Basically, anything abnormal or excessive is worth at least a call, and your vet will tell you what to do.
Unlike the eyes, a crusty nose isn’t going to happen overnight. If you notice your pup has a dry nose, take steps to identify when it’s happening.
Always ensure your pup has access to clean water, especially on hot days. So long as there are no infections present, your vet may recommend that you keep your dog’s nose moisturized.
Dog’s Nasal Hyperkeratosis | Emergency Vets USA | 3-Min Video
You can use a nose/paw balm to help rehydrate your pup's dry nose. Two things are important here.
First, given that nose-licking is part of a dog’s everyday checklist, you should make sure to pick a 100% natural option.
There are plenty of dog moisturizing balms options in the market today. As you’ll notice, many claim “100% natural ingredients.” This is both interesting as well as dangerous as anybody can claim that.
Be advised that some of these options may contain “100% natural ingredients” that contain traces of toxic and harmful chemicals due to unsafe manufacturing practices.
Keep in mind that not all ingredients in dog (or cat) products are manufactured using best manufacturing practices so even if they are truly 100% natural, they may not be 100% safe for your dog. The way they are manufactured matters big time.
You should never take "100% natural ingredients" claims as a proxy for safety, harmlessness or non-toxic. We cannot emphasize this enough. We discuss this topic in greater detail here. You can also learn more about what the USDA certified organic seal represents here.
Your best bet will always be to pick a USDA certified organic balm option. Only an endorsement by the world's most reputable organic certifying body can ensure you are getting a harmless and non-toxic product made with USDA certified organic ingredients. USDA certified organic balms are the only lick safe option for your dog.
As we like to emphasize at toe beans, for all dog and cat products that claim “100% organic and natural ingredients,” if they are not USDA certified organic, they may neither be organic nor safe at all. Otherwise, these products would opt to comply with and carry the USDA certified seal of quality assurance.
And the second important consideration here is that even when using a certified organic option, make sure to apply it when your pup is resting so they don’t lick it off. This will ensure that the balm has a chance to work on the skin.
Keep in mind that a vet visit may be warranted if your dog’s nose seems to be getting thicker or crustier over time.
Can You Treat Eye Crust at Home?
Yes and no. A lot depends on what your vet tells you to do.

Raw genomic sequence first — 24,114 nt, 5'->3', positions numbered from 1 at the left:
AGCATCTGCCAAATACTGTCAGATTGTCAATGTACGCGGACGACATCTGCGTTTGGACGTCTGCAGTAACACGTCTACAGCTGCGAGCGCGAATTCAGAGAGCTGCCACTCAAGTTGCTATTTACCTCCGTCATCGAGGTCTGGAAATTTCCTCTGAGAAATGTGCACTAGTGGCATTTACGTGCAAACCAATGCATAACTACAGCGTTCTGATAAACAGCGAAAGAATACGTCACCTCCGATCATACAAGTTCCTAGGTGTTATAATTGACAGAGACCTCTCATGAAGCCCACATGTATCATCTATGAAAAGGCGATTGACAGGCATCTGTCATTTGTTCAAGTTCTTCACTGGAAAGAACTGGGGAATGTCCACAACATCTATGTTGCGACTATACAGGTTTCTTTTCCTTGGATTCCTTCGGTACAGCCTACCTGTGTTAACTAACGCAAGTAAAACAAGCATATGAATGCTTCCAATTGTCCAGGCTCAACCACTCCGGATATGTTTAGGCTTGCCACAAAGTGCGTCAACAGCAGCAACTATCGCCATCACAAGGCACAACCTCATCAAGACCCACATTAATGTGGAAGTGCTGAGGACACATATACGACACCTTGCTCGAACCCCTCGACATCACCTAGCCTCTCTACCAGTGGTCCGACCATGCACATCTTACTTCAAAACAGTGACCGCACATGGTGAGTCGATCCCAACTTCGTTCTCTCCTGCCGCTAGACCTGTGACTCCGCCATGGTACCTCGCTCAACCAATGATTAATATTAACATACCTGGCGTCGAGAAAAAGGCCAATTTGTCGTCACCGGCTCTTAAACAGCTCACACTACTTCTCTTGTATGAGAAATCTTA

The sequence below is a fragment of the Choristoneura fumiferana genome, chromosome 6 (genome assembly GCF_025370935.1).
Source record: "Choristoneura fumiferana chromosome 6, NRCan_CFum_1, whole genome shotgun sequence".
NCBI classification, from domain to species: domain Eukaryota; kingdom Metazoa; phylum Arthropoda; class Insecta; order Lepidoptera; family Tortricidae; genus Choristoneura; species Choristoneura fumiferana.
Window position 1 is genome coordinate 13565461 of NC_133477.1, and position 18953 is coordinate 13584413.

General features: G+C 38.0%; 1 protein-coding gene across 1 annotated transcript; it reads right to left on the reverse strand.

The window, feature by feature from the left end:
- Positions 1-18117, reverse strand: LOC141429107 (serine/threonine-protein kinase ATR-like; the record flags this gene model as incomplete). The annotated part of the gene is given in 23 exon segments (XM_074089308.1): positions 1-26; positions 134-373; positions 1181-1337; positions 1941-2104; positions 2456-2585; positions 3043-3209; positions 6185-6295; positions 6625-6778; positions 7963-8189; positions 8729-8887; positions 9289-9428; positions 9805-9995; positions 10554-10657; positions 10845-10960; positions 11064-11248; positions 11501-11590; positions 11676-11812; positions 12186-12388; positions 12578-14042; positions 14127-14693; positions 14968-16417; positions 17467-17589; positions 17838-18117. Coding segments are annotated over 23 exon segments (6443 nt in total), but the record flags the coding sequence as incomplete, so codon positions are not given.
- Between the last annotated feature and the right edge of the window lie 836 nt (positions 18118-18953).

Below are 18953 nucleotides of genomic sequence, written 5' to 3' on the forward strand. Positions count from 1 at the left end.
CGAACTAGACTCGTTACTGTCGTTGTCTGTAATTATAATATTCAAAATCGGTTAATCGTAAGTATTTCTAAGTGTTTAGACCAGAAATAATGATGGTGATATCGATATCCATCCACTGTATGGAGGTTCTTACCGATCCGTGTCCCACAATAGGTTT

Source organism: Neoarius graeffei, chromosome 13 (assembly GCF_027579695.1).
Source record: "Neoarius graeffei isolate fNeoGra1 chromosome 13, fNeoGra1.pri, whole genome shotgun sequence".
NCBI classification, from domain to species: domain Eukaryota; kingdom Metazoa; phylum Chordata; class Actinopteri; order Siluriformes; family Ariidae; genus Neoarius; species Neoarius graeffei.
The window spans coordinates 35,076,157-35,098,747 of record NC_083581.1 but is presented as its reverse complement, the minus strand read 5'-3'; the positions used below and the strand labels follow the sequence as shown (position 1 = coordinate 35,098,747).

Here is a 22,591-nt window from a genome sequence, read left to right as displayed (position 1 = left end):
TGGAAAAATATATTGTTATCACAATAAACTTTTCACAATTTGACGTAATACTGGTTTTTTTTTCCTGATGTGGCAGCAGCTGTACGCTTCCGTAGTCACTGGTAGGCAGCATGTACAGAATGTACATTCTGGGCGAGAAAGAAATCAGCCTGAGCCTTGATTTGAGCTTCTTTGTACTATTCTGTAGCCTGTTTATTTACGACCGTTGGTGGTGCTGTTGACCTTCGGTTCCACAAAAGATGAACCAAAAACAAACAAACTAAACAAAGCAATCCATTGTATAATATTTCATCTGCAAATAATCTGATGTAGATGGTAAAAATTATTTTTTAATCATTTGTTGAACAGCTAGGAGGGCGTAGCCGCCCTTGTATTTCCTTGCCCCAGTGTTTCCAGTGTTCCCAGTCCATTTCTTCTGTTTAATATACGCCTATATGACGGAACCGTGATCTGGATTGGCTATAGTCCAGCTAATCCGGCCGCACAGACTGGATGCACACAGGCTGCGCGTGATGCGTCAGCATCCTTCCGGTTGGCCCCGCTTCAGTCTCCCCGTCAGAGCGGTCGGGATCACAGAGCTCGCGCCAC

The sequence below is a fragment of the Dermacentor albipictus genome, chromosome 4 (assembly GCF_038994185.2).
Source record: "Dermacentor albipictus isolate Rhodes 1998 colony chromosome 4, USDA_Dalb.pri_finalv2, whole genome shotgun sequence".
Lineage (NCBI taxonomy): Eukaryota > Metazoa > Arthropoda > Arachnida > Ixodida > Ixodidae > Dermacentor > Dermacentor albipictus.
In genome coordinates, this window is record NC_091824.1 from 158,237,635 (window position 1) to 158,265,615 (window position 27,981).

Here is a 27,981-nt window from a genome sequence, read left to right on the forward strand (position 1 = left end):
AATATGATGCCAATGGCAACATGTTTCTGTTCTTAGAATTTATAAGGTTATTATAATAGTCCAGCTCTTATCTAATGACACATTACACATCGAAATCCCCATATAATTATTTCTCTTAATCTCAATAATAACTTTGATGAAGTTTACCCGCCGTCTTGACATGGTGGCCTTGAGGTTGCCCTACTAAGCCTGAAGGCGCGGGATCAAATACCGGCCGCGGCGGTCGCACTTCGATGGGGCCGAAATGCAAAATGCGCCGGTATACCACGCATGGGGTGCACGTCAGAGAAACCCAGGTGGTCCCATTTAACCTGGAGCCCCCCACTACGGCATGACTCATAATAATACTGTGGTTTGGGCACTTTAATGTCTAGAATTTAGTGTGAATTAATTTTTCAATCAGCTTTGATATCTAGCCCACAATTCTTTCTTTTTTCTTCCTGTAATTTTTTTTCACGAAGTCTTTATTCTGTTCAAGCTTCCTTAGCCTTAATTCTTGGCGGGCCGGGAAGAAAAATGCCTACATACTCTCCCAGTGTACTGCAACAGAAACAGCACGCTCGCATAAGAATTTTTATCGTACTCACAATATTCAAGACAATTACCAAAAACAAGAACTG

Cleaning the eye crust off of your dog's face is pretty simple; just wipe it off with a warm wet washcloth or dog eye comb. A warm washcloth will be your best bet if your fur baby's eye is glued shut with the goop.
Don't just rub at it with your fingers, though, since it's a sensitive area. You don't want to push the crust into the eye, scratch the eye, or irritate the area further by introducing bacteria.
Another option is an eye wash. Eye washes are generally eyedrops with lubricating properties, and they may be anything from saline to a glycerin mix. They're designed to be lubricating, non-irritating, and non-toxic, so any excess your fur baby licks up won't do them any harm.
If your dog has signs of something more than just a night's irritation causing crusty eyes, you should talk to your vet rather than try to just deal with it at home.
They may tell you it's fine and you should just keep your fur baby's eyes clean, in which case, you're good to do just that. On the other hand, they may want to bring them in and diagnose the specific cause, and give you specific treatments.
What kinds of treatments? You may be given medicated eyedrops or eye swabs, antibiotics, antihistamines, or other kinds of treatments to apply. Many pups don’t like to have stuff put in their eyes, so an extra set of hands is always helpful.
Pro Tip: Give them a bit of peanut butter to distract them.
Normal discharge should be minimal and should go away on its own, but if the amount increases or changes color, talk to your vet.
Should You Use Cotton Balls?
I'm giving this one special attention because I've seen it go both ways. Some vet sites recommend it since cotton balls are soft, absorb moisture well, and are gentle to use.
Others say you should avoid it because cotton balls are just bundles of fibers, and those fibers can come loose and get in your fur baby's eye, further irritating it.
Personally, I don't recommend cotton balls. There are great alternatives, like washcloths and microfiber cloths, and a whole variety of non-cloth options for cleaning around the eyes. Look for lint-free fabrics to use.
Do you have a dog with a lot of eye or nose crustiness? If so, what have you found out about it, and how have you dealt with it? Let me know if anything in this post has helped you out!
K Marie Alto
K. Marie is an animal lover, wife, kitty mom, dog auntie, writer, and co-founder of Toe Beans, a proud American family-owned online boutique pet supplies store focused on the improvement of the life of furry family members via pet parent education, better products, and advocacy. She has over 20 years of experience as a pet momma. She loves sharing her personal journey and experience as a pet parent via her blog and Facebook page where she currently has more than 50K followers (@furrytoebeans) and counting :-). Read more